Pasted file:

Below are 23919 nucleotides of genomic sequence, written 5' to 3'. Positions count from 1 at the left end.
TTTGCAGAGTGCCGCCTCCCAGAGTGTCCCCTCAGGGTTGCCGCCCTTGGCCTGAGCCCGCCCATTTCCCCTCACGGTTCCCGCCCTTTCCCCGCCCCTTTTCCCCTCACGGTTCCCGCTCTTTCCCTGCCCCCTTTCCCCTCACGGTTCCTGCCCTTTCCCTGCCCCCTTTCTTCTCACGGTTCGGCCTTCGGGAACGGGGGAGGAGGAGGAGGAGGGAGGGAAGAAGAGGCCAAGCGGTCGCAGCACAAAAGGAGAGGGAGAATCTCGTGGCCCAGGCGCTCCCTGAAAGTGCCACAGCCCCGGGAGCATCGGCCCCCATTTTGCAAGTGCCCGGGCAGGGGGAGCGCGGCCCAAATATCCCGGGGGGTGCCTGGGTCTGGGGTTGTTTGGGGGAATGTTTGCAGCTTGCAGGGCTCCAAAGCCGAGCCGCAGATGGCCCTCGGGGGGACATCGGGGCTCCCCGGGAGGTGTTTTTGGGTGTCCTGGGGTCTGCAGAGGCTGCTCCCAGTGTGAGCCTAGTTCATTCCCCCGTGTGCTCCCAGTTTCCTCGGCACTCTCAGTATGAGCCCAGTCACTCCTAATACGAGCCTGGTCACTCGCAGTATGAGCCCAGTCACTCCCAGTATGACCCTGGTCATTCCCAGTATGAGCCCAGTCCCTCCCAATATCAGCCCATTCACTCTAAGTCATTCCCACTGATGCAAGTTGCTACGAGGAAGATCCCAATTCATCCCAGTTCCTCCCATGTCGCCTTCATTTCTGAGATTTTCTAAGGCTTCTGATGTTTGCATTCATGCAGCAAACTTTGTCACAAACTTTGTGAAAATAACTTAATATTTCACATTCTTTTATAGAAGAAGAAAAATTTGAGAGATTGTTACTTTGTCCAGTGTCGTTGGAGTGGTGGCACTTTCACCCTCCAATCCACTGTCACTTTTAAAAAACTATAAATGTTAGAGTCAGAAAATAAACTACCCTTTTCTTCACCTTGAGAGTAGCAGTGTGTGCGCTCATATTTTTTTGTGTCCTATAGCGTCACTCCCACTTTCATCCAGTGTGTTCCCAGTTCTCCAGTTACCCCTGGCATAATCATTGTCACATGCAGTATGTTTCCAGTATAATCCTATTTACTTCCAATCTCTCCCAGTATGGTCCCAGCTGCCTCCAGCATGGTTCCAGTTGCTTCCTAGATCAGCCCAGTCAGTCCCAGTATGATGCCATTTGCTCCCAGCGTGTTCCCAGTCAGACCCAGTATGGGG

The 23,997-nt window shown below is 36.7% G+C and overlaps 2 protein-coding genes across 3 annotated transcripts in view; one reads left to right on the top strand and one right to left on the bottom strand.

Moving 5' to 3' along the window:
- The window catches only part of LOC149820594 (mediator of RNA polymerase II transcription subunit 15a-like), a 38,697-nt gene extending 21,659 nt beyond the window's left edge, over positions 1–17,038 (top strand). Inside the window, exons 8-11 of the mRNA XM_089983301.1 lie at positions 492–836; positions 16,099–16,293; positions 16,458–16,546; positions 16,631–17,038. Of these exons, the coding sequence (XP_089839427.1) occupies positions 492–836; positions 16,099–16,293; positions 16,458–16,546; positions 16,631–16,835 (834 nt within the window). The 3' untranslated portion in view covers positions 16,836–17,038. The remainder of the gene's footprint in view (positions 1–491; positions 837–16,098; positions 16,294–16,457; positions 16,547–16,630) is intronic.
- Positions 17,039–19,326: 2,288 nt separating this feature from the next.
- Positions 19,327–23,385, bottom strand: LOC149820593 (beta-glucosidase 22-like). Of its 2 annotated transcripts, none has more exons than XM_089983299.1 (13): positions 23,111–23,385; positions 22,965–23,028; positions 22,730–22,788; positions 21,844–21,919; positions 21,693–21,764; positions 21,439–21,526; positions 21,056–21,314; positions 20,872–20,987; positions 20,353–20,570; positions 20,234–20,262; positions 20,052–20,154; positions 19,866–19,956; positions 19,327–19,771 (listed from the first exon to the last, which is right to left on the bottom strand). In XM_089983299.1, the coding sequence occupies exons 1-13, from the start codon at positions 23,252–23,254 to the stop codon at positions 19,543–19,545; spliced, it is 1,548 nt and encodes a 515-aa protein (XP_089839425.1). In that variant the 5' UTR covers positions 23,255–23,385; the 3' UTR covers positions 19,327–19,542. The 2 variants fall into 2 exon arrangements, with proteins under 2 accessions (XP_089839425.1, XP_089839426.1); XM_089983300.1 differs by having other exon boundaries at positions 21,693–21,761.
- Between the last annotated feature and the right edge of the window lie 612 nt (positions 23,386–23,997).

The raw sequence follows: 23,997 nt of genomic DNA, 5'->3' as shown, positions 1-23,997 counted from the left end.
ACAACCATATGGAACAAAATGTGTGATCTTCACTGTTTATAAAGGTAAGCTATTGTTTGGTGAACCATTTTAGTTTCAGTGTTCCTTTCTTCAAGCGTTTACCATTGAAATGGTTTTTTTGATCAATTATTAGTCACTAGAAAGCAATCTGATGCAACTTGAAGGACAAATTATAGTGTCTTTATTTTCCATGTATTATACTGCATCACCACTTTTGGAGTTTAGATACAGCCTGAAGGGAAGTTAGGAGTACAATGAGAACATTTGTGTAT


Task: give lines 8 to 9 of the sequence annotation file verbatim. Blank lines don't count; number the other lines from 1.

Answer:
- Between the last annotated feature and the right edge of the window lie 612 nt (positions 23,386–23,997).

The raw sequence follows: 23,997 nt of genomic DNA, 5'->3' as shown, positions 1-23,997 counted from the left end.